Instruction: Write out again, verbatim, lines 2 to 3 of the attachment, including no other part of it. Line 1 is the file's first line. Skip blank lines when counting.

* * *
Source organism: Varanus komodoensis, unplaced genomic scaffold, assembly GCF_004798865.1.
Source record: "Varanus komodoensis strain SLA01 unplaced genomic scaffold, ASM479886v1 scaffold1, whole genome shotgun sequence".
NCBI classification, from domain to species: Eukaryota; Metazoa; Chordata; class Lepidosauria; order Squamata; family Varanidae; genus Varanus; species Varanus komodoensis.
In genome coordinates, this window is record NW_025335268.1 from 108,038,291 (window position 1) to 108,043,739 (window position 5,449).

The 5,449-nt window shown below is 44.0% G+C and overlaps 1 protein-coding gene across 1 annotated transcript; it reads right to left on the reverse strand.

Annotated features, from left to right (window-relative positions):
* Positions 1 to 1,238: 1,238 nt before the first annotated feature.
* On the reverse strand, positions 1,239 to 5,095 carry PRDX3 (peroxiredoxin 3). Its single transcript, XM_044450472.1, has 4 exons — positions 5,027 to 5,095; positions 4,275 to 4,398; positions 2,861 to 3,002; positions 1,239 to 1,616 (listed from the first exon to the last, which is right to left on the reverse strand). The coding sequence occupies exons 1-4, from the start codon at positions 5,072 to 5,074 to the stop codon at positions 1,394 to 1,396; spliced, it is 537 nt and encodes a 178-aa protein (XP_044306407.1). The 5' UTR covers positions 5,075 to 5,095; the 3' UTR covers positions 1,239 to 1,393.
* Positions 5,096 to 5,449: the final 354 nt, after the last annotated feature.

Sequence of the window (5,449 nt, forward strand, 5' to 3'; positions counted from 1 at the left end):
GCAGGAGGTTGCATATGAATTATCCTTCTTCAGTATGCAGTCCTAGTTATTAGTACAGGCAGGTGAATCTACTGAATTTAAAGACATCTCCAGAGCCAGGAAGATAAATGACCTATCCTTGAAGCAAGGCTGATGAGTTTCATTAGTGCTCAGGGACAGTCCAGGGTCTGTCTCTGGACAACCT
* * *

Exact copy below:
Source record: "Varanus komodoensis strain SLA01 unplaced genomic scaffold, ASM479886v1 scaffold1, whole genome shotgun sequence".
NCBI classification, from domain to species: Eukaryota; Metazoa; Chordata; class Lepidosauria; order Squamata; family Varanidae; genus Varanus; species Varanus komodoensis.